ontario covid

Here are the new lockdown restrictions on deck for Ontario

In the midst of Ontario's rapidly climbing COVID-19 case counts, the province has reached a point that we were promised we'd never be at again: facing the return of earlier lockdown restrictions.

As of the last few days, the plan to ease proof-of-vaccination rules next month is no longer on the table, capacity limits at entertainment venues that host 1,000 guests or more have been cut in half, new travel rules are in effect and the booster shot rollout has been accelerated to try and mitigate community spread of the Omicron variant.

And now, even more public health measures are apparently on the way, as per the guidance of the COVID-19 Science Advisory Table, which released new modelling projections and consequent recommendations for further action on Thursday.

According to multiple insider sources that spoke with outlets such as CP24 and CTV News Toronto, Premier Doug Ford will be announcing new restrictions during his press conference at 3:30 p.m. on Friday following a Cabinet meeting two hours earlier.

These are likely to include new, more stringent gathering limits — from the current 25 indoors to 10, just before the holidays — and lowering capacity limits in certain settings to just 25 per cent.

(Aside from aforementioned caps just introduced at sports stadiums, concert halls and other large-scale venues, nearly all businesses have been able to operate at 100 per cent capacity and without social distancing requirements for many weeks now thanks to vaccine passport rules.)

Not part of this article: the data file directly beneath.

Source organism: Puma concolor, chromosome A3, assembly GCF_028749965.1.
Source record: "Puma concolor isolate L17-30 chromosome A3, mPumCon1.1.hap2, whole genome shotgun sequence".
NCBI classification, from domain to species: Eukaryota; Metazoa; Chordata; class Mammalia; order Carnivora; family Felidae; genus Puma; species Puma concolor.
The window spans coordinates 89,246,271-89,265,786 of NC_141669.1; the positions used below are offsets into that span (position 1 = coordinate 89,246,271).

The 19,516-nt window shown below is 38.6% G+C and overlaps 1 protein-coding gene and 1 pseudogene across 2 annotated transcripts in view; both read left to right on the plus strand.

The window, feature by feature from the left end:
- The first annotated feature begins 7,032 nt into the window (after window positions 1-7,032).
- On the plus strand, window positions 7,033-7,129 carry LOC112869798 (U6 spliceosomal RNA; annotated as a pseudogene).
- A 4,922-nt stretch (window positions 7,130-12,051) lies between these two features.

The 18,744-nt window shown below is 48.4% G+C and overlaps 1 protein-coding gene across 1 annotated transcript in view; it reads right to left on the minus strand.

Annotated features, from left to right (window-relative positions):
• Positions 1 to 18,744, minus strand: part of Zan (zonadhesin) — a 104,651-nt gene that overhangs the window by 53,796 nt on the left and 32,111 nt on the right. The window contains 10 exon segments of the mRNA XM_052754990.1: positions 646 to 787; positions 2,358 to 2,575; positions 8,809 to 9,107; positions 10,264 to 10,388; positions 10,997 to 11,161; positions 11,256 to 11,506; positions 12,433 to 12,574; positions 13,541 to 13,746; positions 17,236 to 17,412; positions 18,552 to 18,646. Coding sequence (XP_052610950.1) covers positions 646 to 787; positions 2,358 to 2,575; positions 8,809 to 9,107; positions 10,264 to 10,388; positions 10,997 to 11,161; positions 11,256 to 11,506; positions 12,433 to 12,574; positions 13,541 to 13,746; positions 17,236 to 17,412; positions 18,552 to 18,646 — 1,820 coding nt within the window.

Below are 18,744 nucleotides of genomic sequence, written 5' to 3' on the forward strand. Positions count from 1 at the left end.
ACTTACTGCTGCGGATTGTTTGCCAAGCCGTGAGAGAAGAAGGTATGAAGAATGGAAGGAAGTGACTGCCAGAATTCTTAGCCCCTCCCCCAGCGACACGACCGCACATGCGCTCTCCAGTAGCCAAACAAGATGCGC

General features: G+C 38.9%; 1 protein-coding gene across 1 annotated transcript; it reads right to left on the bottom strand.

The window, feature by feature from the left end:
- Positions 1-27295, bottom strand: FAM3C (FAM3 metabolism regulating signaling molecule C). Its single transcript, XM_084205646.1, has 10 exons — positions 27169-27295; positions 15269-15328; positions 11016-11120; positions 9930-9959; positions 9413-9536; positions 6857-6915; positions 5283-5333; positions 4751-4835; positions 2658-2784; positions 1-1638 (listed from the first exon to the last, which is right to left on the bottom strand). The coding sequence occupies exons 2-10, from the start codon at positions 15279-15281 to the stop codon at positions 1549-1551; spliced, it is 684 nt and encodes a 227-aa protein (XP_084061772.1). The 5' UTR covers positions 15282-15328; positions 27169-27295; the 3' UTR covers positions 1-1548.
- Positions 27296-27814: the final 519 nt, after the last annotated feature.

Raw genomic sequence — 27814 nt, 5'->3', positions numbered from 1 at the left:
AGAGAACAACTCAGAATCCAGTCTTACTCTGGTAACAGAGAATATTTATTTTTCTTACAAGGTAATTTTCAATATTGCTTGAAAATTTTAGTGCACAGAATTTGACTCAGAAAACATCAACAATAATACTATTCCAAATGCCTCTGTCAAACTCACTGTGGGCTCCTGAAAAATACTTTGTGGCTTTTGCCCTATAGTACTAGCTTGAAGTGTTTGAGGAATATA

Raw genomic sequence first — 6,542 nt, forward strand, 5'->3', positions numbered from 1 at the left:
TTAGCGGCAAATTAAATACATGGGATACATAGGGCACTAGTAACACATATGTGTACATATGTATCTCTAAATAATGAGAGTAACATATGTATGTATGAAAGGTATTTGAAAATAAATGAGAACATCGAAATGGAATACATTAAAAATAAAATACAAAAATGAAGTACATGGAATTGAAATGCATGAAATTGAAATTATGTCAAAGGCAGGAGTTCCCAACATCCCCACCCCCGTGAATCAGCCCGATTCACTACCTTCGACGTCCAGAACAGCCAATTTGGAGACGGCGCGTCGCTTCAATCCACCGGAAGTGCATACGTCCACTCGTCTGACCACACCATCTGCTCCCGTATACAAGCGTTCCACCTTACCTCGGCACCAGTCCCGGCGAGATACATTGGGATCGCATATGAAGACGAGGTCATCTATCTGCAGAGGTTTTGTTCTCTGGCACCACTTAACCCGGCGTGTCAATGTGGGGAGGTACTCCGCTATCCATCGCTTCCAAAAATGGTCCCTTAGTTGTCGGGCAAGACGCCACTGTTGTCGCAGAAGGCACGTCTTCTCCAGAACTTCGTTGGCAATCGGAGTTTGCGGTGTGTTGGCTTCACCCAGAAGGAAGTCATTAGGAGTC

The province may also be switching the definition of "fully vaccinated" to include only those people who have received three doses of an approved vaccine — something most people under 50 will only be able to book an appointment for starting on Dec. 20.

Additionally, there is talk that Ford may revert some or all public health regions back into Step 2 or 3 of the 3-Step Roadmap to Reopen that served as our most recent framework for lockdown guidelines, which we essentially shed in the fall.

Leaders in some jurisdictions, such as Kingston and Greater Sudbury, have already taken it upon themselves to impose tighter measures in recent days, while Ontario Chief Medical Officer of Health Dr. Keiran Moore said on Tuesday that he would soon be providing "further advice on potential maximum numbers for gatherings" for the whole province.

The health table, meanwhile, is now advocating for an "immediate circuit breaker" that would include "strong additional public health measures," yet noted that the government shouldn't necessarily "stop things full out," as it is "important to maintain activity in a number of very hard-hit business sectors and maintain kids at school."

Lead photo by

Jeremy Gilbert


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